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Schaum's Outline of Probability, Random Variables, and Random Processes, Second Edition (Schaum's Outline Series) 2nd Edition

4.6 out of 5 stars 22 customer reviews
ISBN-13: 978-0071632898
ISBN-10: 0071632891
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Editorial Reviews

About the Author

Hwei P. Hsu was Professor of Electrical Engineering at Fairleigh Dickinson University. He received his B.S. from National Taiwan University and M.S. and Ph.D. from Case Institute of Technology. He has published several books which include Schaum's Outline of Analog and Digital Communications and Schaum's Outline of Signals and Systems.

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Product Details

  • Series: Schaum's Outline Series
  • Paperback: 432 pages
  • Publisher: McGraw-Hill; 2 edition (August 2, 2010)
  • Language: English
  • ISBN-10: 0071632891
  • ISBN-13: 978-0071632898
  • Product Dimensions: 8.2 x 0.8 x 10.9 inches
  • Shipping Weight: 1.4 pounds
  • Average Customer Review: 4.6 out of 5 stars  See all reviews (22 customer reviews)
  • Amazon Best Sellers Rank: #696,870 in Books (See Top 100 in Books)

Customer Reviews

Top Customer Reviews

By Emrys E. Maier on December 22, 2013
Format: Paperback Verified Purchase
My professor and my text book were very difficult to follow so I bought this outline for help. I'm fairly certain this is what got my the A in probability -- without this outline I would have been entirely lost last semester!
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This book is an excellent way to self-learn what can be difficult topic. Each chapter has a brief theoretical introduction to the concepts followed by numerous solved problems, in a progressively increasing order of difficulty. Even though the subject matter can be difficult to absorb at times, and you need a fair level of mathematical maturity before you can tackle it, this book does a great job of breaking things down in an easier to digest format. It covers most of the well-known theorems and problems in this field, both from a mathematical and an applied perspective. I wouldn't have made it through my graduate studies without its help, and recommend it highly.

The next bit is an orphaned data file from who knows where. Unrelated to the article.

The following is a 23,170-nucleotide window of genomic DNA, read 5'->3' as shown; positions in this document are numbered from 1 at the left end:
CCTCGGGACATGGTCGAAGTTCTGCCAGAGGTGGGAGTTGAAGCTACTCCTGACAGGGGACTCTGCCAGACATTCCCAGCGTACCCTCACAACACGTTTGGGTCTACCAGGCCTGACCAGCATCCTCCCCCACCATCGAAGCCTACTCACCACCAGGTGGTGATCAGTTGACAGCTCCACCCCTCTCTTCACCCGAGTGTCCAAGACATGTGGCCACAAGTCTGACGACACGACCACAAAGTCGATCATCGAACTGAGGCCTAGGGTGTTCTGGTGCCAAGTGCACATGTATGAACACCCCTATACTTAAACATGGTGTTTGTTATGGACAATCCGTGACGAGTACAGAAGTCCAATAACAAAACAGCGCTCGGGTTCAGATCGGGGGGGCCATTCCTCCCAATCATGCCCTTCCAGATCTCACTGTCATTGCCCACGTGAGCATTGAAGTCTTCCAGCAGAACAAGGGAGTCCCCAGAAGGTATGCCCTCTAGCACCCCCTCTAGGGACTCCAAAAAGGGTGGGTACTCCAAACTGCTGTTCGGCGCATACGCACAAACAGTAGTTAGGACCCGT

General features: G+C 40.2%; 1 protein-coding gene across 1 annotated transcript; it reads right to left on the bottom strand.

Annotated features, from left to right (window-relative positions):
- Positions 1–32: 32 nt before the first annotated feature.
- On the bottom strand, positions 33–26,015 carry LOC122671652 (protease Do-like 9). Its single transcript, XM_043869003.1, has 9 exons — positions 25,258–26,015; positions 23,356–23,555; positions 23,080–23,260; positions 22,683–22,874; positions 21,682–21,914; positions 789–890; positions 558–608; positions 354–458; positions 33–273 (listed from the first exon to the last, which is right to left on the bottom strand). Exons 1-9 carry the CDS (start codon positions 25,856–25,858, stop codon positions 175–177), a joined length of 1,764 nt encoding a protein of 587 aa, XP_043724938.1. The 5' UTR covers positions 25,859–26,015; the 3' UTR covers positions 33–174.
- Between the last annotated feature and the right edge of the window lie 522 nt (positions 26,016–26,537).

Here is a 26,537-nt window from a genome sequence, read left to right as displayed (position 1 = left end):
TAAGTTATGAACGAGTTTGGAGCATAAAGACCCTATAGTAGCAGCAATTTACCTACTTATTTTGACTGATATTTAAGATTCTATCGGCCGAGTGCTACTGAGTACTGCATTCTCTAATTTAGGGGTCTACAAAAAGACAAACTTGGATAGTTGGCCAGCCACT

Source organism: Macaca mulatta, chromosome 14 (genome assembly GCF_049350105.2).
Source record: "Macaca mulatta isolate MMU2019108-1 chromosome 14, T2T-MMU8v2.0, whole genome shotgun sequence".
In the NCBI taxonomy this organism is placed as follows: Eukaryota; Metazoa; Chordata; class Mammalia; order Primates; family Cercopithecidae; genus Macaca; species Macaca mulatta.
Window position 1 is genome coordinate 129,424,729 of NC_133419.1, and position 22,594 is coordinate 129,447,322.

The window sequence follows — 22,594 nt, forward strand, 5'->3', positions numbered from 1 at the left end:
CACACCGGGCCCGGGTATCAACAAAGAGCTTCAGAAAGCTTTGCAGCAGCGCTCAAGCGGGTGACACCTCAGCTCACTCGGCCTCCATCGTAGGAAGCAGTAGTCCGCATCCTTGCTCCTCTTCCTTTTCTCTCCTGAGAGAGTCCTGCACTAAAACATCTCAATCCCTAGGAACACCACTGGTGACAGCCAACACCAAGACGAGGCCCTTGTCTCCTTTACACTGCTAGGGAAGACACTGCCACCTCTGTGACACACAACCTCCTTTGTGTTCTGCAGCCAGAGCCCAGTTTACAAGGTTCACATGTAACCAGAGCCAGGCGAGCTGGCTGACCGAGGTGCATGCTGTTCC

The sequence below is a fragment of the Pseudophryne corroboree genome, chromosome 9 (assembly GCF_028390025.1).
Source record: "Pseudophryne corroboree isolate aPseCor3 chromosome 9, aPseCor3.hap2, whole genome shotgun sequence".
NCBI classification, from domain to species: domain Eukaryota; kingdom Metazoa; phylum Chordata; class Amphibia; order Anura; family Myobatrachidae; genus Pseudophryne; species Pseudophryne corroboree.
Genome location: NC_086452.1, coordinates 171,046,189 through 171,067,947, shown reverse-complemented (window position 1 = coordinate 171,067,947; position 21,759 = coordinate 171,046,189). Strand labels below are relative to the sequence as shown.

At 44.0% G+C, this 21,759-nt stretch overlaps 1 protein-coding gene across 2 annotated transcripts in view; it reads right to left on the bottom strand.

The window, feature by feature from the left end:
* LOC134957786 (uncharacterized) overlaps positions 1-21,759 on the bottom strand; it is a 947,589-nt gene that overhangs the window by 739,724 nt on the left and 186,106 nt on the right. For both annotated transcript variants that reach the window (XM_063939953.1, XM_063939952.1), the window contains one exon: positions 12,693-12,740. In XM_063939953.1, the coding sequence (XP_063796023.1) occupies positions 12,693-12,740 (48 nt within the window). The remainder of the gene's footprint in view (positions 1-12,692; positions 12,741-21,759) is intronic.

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If you need to teach an undergraduate statistics class, such as Statistics for Engineers and Scientists, this is the book to prepare with. Such books as Devore and Johnson's "Statistics with Calculus" texts use minimal calculus. This book in contrast uses it extensively, but at a first year (through multi-variable) level. The best combination of textbooks is possible: use Devore or Johnson as a basis, and, as student's are able and willing take problems and classroom exposition from Hsu's PRV&RP.

A good argument could be made that in terms of evolving mathematical thinking -- definitions and theorems yielding analysis of applications and problems -- Hsu is far superior. He is quick and tight. On the other hand, sophomore students might not be able to get a more sophisticated mathematical exposition. That's where Devore and Johnson come in. Their texts also present the usual histograms, dot-plots, stem and leaf etc. level stuff of elementary statistics. They don't, however, take the use of calculus far enough. Somewhere in-between is the ideal. If you can get students up to Hsu then you've done a good job teaching.